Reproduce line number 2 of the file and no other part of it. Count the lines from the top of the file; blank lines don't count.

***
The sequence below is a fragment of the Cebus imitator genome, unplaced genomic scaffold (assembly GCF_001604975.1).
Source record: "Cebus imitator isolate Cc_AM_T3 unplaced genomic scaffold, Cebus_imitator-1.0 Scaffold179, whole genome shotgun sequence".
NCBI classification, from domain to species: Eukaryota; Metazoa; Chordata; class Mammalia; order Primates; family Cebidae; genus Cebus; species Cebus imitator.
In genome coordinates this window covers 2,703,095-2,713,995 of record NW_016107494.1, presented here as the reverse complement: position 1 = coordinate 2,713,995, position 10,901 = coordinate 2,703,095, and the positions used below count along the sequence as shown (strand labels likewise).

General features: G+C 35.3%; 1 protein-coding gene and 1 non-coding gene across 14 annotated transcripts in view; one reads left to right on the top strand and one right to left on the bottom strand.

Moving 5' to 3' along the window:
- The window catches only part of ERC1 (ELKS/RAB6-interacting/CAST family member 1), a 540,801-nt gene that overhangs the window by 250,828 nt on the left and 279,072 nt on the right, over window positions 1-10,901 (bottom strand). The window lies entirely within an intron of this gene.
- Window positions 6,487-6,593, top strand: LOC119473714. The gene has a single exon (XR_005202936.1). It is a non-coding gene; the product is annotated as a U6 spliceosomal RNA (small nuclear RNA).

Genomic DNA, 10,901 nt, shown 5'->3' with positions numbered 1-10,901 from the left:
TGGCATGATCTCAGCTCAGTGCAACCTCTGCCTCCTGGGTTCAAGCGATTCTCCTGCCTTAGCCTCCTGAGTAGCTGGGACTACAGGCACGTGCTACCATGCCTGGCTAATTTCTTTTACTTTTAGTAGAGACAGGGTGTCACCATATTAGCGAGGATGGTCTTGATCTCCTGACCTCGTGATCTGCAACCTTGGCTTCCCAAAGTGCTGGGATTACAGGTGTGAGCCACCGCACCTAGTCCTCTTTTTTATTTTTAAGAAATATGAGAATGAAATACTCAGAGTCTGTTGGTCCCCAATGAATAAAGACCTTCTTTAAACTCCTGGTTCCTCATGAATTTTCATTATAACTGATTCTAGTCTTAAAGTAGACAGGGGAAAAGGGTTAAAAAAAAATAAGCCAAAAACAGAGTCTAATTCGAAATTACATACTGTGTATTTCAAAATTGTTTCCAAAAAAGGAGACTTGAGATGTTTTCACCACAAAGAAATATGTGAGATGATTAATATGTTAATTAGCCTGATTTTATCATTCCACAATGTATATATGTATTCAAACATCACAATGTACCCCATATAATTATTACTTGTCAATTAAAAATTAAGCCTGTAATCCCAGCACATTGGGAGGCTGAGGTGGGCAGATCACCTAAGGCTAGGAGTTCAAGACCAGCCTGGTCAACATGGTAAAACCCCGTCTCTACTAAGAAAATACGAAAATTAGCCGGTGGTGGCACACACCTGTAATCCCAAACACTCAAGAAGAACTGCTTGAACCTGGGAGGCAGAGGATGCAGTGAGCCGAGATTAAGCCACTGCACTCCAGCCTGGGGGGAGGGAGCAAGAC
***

Source record: "Cebus imitator isolate Cc_AM_T3 unplaced genomic scaffold, Cebus_imitator-1.0 Scaffold179, whole genome shotgun sequence".